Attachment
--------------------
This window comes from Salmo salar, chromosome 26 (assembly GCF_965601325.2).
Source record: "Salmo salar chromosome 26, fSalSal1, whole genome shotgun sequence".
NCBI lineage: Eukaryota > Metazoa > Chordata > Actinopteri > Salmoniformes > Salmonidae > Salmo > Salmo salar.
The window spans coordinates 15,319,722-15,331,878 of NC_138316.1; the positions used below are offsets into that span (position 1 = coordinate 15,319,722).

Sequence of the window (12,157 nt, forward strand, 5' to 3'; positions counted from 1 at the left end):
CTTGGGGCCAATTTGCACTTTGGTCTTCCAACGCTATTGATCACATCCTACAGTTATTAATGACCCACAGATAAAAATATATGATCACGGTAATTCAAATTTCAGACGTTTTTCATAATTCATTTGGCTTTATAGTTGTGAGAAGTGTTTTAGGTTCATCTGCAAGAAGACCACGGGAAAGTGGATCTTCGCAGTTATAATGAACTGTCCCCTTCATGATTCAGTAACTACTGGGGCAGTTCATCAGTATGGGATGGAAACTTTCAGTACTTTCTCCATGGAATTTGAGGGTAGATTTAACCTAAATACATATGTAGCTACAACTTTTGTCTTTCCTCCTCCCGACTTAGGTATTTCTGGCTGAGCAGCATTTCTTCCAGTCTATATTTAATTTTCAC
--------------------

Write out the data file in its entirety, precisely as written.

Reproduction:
This window comes from Salmo salar, chromosome 26 (assembly GCF_965601325.2).
Source record: "Salmo salar chromosome 26, fSalSal1, whole genome shotgun sequence".
NCBI lineage: Eukaryota > Metazoa > Chordata > Actinopteri > Salmoniformes > Salmonidae > Salmo > Salmo salar.
The window spans coordinates 15,319,722-15,331,878 of NC_138316.1; the positions used below are offsets into that span (position 1 = coordinate 15,319,722).

Sequence of the window (12,157 nt, forward strand, 5' to 3'; positions counted from 1 at the left end):
CTTGGGGCCAATTTGCACTTTGGTCTTCCAACGCTATTGATCACATCCTACAGTTATTAATGACCCACAGATAAAAATATATGATCACGGTAATTCAAATTTCAGACGTTTTTCATAATTCATTTGGCTTTATAGTTGTGAGAAGTGTTTTAGGTTCATCTGCAAGAAGACCACGGGAAAGTGGATCTTCGCAGTTATAATGAACTGTCCCCTTCATGATTCAGTAACTACTGGGGCAGTTCATCAGTATGGGATGGAAACTTTCAGTACTTTCTCCATGGAATTTGAGGGTAGATTTAACCTAAATACATATGTAGCTACAACTTTTGTCTTTCCTCCTCCCGACTTAGGTATTTCTGGCTGAGCAGCATTTCTTCCAGTCTATATTTAATTTTCAC